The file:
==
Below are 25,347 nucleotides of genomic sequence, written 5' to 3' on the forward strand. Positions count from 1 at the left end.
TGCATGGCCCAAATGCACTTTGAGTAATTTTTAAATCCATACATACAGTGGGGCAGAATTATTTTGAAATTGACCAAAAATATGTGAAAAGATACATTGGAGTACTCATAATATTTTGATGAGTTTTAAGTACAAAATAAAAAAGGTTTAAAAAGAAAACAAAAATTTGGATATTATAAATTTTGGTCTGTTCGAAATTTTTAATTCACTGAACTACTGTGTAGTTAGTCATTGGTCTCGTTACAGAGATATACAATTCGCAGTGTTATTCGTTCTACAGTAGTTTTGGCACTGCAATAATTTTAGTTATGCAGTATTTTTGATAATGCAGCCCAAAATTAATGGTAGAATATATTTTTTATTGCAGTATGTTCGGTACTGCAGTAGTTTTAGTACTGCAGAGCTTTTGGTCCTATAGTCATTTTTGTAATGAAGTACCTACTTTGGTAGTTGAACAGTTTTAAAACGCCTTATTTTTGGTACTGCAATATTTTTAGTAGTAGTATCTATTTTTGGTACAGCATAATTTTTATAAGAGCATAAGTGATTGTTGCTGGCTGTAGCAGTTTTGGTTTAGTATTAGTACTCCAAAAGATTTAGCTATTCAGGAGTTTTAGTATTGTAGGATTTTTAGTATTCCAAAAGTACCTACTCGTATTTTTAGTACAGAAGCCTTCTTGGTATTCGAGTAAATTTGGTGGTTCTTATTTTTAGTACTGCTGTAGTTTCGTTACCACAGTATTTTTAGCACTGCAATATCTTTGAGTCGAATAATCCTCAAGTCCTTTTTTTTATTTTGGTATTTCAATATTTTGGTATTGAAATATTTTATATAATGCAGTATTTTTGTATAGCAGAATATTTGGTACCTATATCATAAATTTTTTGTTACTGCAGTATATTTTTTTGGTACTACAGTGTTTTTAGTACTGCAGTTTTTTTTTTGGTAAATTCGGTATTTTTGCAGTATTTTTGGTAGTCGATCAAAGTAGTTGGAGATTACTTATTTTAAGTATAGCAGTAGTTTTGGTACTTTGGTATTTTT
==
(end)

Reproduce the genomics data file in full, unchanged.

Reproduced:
Below are 25,347 nucleotides of genomic sequence, written 5' to 3' on the forward strand. Positions count from 1 at the left end.
TGCATGGCCCAAATGCACTTTGAGTAATTTTTAAATCCATACATACAGTGGGGCAGAATTATTTTGAAATTGACCAAAAATATGTGAAAAGATACATTGGAGTACTCATAATATTTTGATGAGTTTTAAGTACAAAATAAAAAAGGTTTAAAAAGAAAACAAAAATTTGGATATTATAAATTTTGGTCTGTTCGAAATTTTTAATTCACTGAACTACTGTGTAGTTAGTCATTGGTCTCGTTACAGAGATATACAATTCGCAGTGTTATTCGTTCTACAGTAGTTTTGGCACTGCAATAATTTTAGTTATGCAGTATTTTTGATAATGCAGCCCAAAATTAATGGTAGAATATATTTTTTATTGCAGTATGTTCGGTACTGCAGTAGTTTTAGTACTGCAGAGCTTTTGGTCCTATAGTCATTTTTGTAATGAAGTACCTACTTTGGTAGTTGAACAGTTTTAAAACGCCTTATTTTTGGTACTGCAATATTTTTAGTAGTAGTATCTATTTTTGGTACAGCATAATTTTTATAAGAGCATAAGTGATTGTTGCTGGCTGTAGCAGTTTTGGTTTAGTATTAGTACTCCAAAAGATTTAGCTATTCAGGAGTTTTAGTATTGTAGGATTTTTAGTATTCCAAAAGTACCTACTCGTATTTTTAGTACAGAAGCCTTCTTGGTATTCGAGTAAATTTGGTGGTTCTTATTTTTAGTACTGCTGTAGTTTCGTTACCACAGTATTTTTAGCACTGCAATATCTTTGAGTCGAATAATCCTCAAGTCCTTTTTTTTATTTTGGTATTTCAATATTTTGGTATTGAAATATTTTATATAATGCAGTATTTTTGTATAGCAGAATATTTGGTACCTATATCATAAATTTTTTGTTACTGCAGTATATTTTTTTGGTACTACAGTGTTTTTAGTACTGCAGTTTTTTTTTTGGTAAATTCGGTATTTTTGCAGTATTTTTGGTAGTCGATCAAAGTAGTTGGAGATTACTTATTTTAAGTATAGCAGTAGTTTTGGTACTTTGGTATTTTT